Interested in learning more about the Personality Assessment Inventory™ (PAI®)? A 45-minute training course on the PAI is now available through the PAR Training Portal. This free, interactive course will give you a quick overview of the product, explain what makes it unique, and provide insight into how it was developed. You will learn a bit about each of the PAI’s 22 nonoverlapping scales and how to interpret the assessment as a whole. And, best of all, the Training Portal is always available, so you can learn more on your schedule.

The PAI has been recognized as one of the most important innovations in the field of clinical assessment. An objective inventory of adult personality, the PAI assesses psychopathological syndromes and provides information relevant for clinical diagnosis, treatment planning, and screening for psychopathology.

To access the Training Portal, use your parinc.com username and password to log in. Don’t have a free account? Register now.

Training courses are also available on the Vocabulary Assessment Scales™ (VAS™), the Test of General Reasoning Ability™ (TOGRA™), the Reynolds Adaptable Intelligence Test™ (RAIT™), the Academic Achievement Battery™ (AAB™), the Child and Adolescent Memory Profile™ (ChAMP™), and the Feifer Assessment of Reading™ (FAR™).
We are pleased to announce the release of the Reynolds Intellectual Assessment Scales™, Second Edition (RIAS™-2) by Cecil R. Reynolds, PhD, and Randy W. Kamphaus, PhD. The RIAS-2 retains all the features that made the original instrument so popular and gives practitioners even more reason to trust this instrument.

The revised assessment, which was developed by the original authors using feedback from clinicians around the country, remains true to the original test. It’s still fast, cost effective, and simple to administer and can be used across the developmental continuum to assess intelligence and its major components from ages 3 to 94 years.

 The RIAS-2:

  • Assesses both verbal and nonverbal intelligence. Verbal intelligence is assessed by measuring verbal problem solving and verbal reasoning, which uses acquired knowledge and skills. Nonverbal intelligence is assessed by measuring reasoning and spatial ability using novel situations and stimuli.

  • Optional memory subtests available. Verbal and nonverbal memory is assessed via the Composite Memory Index, useful when a broad estimate of memory is desired.

  • Yields a General Reasoning Index (GRI). A highly reliable score, the GRI reflects overall measurement of the general factor of reasoning and problem-solving skill.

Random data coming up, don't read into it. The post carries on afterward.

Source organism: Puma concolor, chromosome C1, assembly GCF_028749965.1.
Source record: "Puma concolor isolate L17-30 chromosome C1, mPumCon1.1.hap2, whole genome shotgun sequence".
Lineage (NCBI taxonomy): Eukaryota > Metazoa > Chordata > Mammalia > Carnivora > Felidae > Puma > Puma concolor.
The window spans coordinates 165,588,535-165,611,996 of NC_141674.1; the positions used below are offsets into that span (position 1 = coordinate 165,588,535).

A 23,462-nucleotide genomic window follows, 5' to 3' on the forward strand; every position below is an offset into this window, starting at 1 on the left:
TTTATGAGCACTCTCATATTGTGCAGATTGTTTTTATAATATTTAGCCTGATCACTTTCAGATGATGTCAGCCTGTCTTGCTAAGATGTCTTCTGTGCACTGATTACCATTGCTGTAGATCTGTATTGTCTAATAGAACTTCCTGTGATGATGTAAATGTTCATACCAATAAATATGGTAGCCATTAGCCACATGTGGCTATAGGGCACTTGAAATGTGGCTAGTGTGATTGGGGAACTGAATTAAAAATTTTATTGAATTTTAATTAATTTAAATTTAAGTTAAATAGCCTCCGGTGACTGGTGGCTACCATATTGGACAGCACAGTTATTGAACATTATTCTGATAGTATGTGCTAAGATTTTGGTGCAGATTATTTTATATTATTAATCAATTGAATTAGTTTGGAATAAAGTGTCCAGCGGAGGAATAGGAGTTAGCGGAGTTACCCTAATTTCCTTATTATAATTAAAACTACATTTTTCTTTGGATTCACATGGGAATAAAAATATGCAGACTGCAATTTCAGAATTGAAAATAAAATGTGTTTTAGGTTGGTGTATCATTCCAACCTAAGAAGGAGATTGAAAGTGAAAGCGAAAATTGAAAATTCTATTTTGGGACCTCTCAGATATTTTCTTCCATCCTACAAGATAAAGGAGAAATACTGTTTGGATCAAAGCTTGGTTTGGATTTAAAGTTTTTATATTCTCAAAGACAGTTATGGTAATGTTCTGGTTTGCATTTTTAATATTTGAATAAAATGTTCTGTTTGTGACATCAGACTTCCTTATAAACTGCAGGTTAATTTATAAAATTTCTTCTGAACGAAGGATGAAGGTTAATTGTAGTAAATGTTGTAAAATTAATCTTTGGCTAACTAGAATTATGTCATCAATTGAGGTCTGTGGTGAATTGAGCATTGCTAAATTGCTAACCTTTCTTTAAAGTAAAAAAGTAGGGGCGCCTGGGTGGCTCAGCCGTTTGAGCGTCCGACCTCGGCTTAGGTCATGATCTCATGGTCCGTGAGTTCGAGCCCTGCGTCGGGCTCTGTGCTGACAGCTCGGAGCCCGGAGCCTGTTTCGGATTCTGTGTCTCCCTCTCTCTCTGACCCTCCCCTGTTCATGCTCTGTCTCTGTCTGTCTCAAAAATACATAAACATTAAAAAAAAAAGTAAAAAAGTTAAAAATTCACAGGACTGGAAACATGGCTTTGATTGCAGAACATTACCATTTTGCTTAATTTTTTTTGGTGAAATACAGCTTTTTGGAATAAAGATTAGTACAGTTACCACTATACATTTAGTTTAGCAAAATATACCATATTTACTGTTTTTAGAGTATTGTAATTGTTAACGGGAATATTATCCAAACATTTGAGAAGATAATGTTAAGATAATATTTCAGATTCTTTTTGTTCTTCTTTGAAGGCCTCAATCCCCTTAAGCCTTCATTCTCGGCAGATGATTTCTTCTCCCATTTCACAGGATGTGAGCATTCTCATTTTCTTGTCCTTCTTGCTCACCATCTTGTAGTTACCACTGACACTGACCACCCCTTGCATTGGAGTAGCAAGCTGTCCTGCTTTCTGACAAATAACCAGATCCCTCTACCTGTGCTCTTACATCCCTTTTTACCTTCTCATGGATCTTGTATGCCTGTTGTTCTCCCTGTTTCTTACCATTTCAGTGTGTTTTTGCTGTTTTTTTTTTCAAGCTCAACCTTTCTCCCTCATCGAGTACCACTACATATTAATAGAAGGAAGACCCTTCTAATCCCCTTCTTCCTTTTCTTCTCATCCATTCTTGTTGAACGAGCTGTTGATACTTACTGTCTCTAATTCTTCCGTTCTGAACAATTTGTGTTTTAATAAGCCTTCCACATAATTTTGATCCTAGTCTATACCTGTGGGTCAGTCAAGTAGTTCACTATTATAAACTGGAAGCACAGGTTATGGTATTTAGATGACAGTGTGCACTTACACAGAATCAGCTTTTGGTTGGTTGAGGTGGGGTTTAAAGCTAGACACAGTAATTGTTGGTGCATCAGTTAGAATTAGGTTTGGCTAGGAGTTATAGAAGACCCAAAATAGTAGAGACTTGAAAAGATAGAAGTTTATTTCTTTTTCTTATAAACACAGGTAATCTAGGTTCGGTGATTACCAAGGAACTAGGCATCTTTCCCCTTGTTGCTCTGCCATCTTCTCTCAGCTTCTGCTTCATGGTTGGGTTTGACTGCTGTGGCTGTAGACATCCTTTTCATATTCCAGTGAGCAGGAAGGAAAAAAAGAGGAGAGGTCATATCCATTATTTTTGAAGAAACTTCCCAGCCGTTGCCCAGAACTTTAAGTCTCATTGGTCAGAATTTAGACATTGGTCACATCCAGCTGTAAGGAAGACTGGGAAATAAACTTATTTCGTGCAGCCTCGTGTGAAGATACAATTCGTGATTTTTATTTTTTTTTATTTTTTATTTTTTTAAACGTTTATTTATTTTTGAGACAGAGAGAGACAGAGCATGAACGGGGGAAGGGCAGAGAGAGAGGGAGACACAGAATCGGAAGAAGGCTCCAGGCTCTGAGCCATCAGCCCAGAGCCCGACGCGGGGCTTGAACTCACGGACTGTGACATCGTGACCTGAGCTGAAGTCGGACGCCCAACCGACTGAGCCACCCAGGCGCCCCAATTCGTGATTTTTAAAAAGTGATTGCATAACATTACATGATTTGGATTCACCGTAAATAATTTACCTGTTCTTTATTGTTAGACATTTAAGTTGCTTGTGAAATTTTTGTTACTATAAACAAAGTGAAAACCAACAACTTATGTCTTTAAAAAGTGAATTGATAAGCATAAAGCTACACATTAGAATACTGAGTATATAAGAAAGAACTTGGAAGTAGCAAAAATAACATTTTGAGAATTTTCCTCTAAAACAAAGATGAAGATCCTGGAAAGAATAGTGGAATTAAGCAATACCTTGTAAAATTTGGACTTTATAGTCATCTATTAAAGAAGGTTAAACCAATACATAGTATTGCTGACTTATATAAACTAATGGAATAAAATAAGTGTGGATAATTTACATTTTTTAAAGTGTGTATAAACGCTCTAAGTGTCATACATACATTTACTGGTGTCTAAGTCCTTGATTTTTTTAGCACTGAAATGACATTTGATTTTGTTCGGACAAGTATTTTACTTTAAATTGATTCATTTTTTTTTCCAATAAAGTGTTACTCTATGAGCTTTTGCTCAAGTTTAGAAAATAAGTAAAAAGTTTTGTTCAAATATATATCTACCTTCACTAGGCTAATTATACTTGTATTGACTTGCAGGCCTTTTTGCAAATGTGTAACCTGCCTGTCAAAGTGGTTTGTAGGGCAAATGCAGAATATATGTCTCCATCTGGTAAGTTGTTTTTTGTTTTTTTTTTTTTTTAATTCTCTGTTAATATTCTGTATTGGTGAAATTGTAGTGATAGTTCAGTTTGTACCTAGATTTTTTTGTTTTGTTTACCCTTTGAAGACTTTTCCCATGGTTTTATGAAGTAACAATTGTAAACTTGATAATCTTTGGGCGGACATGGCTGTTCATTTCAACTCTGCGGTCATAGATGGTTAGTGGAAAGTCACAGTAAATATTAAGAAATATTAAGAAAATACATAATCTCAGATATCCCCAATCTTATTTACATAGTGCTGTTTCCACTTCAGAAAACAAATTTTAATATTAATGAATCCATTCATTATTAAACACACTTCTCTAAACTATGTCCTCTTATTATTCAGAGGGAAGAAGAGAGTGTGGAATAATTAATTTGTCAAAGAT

• Informs decisions in classification, selection, and educational placement. The RIAS-2 is ideal as a stand-alone intellectual assessment or as part of a clinical battery, when a standardized assessment of intellectual functioning is needed to diagnose specific disorders such as intellectual disabilities or learning disabilities, and for educational placement.


New in the RIAS-2

  • New speeded processing subtests and index. Two supplemental subtests (one verbal, one nonverbal) combine to create the Speeded Processing Index (SPI). Both the Speeded Naming Task and Speeded Picture Search subtests require far less motor skill than competitive measures.

  • Greater data for interpretation. Reliable change scores and ability–achievement discrepancies with the AAB are provided.

  • Revised basal/ceiling rules. Now all basal and ceiling rules for the subtests are consistent with one another and allow for more accurate assessment at the lowest and highest ability level.

  • Revised/new item content. Items throughout the test have been updated to eliminate confusing or outdated content. Guess What, Odd-Item Out, Verbal Reasoning, What’s Missing, Verbal Memory, and Nonverbal Memory subtests appear in this update, retaining the structure and familiarity of the original measure.

  • Wider range of T scores. For most grade levels, T score ranges of at least 25 to 75 are available.


Technical product information and more details on what is new with this revision are available on our Web site.
Did you know that it’s easy to arrange a PAR-sponsored workshop in your area? Whether we send one of our Clinical Assessment Consultants to your location or train a multi-site group via a Webinar, we offer a host of training opportunities customized to meet your needs. PAR is even approved by the National Association of School Psychologists (NASP) and the Continuing Education Board of the American Speech-Language-Hearing Association (ASHA) to provide continuing education credits.

To learn more about our workshops and Webinars, check out our workshop brochure.

 
Attending the National Career Development Association Global Conference in Denver? Make sure to stop by the PAR booth (#36-37) to see our newest products!

The Self-Directed Search (SDS) and the Working Styles Assessment (WSA) will be featured in a few presentations during the conference. Check your programs for room and time information. Don't miss this opportunity to learn more about these two products!

#5-2 Holland Codes Change When Clients Have More Answer Options: The SDS With a 2– and 5–Point Likert Scale

Ever wondered if there was an advantage to the number of answer options on interest inventories? Why does the SDS have 2 answer options while the Strong has 5? Research will be presented on the implications of having 2 or 5 answer options on the Self–Directed Search (5th edition). Melanie Leuty and Erica Mathis, University of Southern Mississippi